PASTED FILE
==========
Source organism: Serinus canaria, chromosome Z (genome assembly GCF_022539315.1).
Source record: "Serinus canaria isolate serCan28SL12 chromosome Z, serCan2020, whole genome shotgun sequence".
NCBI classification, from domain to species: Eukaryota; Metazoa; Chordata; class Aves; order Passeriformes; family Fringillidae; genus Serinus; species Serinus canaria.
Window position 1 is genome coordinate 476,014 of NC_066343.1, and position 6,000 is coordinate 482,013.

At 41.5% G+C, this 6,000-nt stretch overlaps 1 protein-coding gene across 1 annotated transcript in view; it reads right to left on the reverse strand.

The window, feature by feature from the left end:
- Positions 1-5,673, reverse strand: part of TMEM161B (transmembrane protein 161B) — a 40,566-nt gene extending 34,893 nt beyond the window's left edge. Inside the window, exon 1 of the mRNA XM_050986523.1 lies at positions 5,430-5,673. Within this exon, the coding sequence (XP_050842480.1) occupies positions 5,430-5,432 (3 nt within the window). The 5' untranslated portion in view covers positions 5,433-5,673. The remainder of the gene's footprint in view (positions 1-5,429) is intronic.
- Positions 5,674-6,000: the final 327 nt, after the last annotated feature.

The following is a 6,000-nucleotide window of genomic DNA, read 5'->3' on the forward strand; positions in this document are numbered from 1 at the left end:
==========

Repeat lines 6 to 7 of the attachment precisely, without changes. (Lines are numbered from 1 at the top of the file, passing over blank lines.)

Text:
The window, feature by feature from the left end:
- Positions 1-5,673, reverse strand: part of TMEM161B (transmembrane protein 161B) — a 40,566-nt gene extending 34,893 nt beyond the window's left edge. Inside the window, exon 1 of the mRNA XM_050986523.1 lies at positions 5,430-5,673. Within this exon, the coding sequence (XP_050842480.1) occupies positions 5,430-5,432 (3 nt within the window). The 5' untranslated portion in view covers positions 5,433-5,673. The remainder of the gene's footprint in view (positions 1-5,429) is intronic.